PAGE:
GREEN BAY — Since 1993, Love Life Ministry has provided basic infant needs to low income families. Last year, 1,355 families, with a total of 1,683 children, were served at the Love Life East and West locations.
Diapers, twice a month, and formula are among the items provided by Love Life. When safety concerns for volunteers and clients arose due to COVID-19, alternative distribution methods were considered to carry out the ministry.
“It started out with Central Church closing (March 24). That’s our eastside location,” said Peggy Lemerond, who has served Love Life East for seven years. “Now what do we do to keep people safe?”
“On the west side (located at the Hope Center), when this started, we started handing out both packs of diapers the first time to eliminate traffic,” explained Joann Vaile, who has been with Love Life West for the past eight years. “We did that for two weeks and then decided we are not going to open the doors anymore.”
Instead, clients came to the door, showed their IDs and picked up items that were placed outside.
“We got that idea from the (food) pantry (St. Patrick’s) because they are doing that as well,” said Vaile.
Jake’s Diapers of Little Chute assisted Love Life with its supply. Pallets of diapers were delivered to each location. Jake’s also supplied volunteers in the form of a group of teachers. This allowed senior Love Life volunteers to limit their risk.
“That got us through the first couple weeks,” said Lemerond. “Then United Way contacted Love Life and told us about Operation Community Cares (OCC). They were looking to help people in need of diapers and were interested in how we could work together with them.”
Through a bulk mailing, coordinated by the Quad Parishes on the west side of Green Bay, Love Life clients were instructed to register with OCC to have their volunteers deliver diapers and other items to their doors.
“The mailing was sent out on April 15,” said Vaile. “but I think a lot of (the communication) was word of mouth between clients. We had a lot of phone calls. We would just refer them to Operation Community Cares.”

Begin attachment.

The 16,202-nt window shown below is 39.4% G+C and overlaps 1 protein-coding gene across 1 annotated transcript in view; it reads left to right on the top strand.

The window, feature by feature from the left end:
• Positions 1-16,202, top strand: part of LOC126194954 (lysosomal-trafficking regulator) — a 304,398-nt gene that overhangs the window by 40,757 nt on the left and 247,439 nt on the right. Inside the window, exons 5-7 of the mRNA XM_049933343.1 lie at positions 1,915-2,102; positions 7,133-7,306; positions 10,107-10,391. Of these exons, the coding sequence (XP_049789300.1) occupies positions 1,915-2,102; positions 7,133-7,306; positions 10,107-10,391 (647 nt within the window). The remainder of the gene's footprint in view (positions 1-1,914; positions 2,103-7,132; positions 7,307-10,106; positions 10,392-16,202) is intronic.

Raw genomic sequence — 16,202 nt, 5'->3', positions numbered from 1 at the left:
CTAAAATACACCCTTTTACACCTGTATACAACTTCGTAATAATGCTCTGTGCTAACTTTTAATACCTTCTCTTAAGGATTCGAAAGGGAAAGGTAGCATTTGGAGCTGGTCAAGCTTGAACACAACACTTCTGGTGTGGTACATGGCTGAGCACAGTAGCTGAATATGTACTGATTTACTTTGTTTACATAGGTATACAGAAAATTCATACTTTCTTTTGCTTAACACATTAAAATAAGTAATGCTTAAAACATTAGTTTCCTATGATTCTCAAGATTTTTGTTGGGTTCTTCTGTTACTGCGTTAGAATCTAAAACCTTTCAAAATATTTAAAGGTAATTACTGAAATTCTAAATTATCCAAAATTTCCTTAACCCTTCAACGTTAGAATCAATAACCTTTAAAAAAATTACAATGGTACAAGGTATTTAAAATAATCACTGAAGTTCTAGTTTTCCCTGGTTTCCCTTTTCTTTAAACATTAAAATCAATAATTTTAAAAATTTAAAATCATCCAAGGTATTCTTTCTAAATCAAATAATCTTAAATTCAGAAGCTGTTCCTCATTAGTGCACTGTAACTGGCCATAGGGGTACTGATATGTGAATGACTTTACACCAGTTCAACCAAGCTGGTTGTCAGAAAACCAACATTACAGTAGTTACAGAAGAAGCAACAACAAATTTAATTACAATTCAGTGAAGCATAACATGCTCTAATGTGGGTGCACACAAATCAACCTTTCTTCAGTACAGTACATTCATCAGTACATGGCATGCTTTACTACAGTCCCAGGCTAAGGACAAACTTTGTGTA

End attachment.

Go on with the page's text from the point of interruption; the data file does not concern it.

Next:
Diapers from Love Life have been delivered to the OCC warehouse. The partnership has worked smoothly, said Lemerond. OCC and Love Life client lists will be cross referenced once the Love Life locations can reopen, she added.
“Diapers are a very costly item,” said Lemerond. “I’m so happy we can provide for (families). They say that a baby in a dry diaper views the world in a better place.”
Love Life continues to register new families through referrals from Family Services, Family and Childcare Resources, other Brown County agencies and hospitals. The ministry also provides diapers to families in need through Encompass in Green Bay.
Arrangements have been made to distribute layettes at the two locations.
“We still have control of the layettes at both the east and west sides. We call them ‘a baby shower in a box,’” said Lemerond. “We give the mom everything they need when they come home from the hospital.”
Layettes, in addition to diapers and formula, include receiving blankets, outfits, onesies, bibs, socks, wipes, lotion, a book and a toy. Love Life also provides clothing, strollers and Pack ‘n Plays when its locations are in operation.
“We are not concerned about those items at this time,” said Vaile. “It’s mostly diapers and formula.”
Both Vaile and Lemerond are thankful for the support Love Life has received during this difficult time. St. John the Baptist Parish, Howard, donated items a few weeks ago.
“Nativity (of Our Lord Parish, Ashwaubenon) is working on (item donations),” said Vaile. “A number of churches are still donating. We have people who give financial donations on a monthly basis, maybe $50 or $100 a month.”
When possible, Love Life will return to its regular hours of 1 to 4 p.m. on Thursdays at both locations. While they have managed to serve clients during the pandemic, volunteers have missed the relationships. Lemerond sends out emails to volunteers every seven to 10 days to keep them engaged. Seeing the children they serve is among the rewards.
“Whenever we give a layette out, if they didn’t bring the baby, we tell them, ‘next time, you have to bring the baby,’” said Lemerond with a laugh.
“I usually work in the back, so when somebody comes in with a new baby, I have to come out,” said Vaile. “They can continue to get diapers until the child is 3, so we see them grow. You get really attached to the clients.”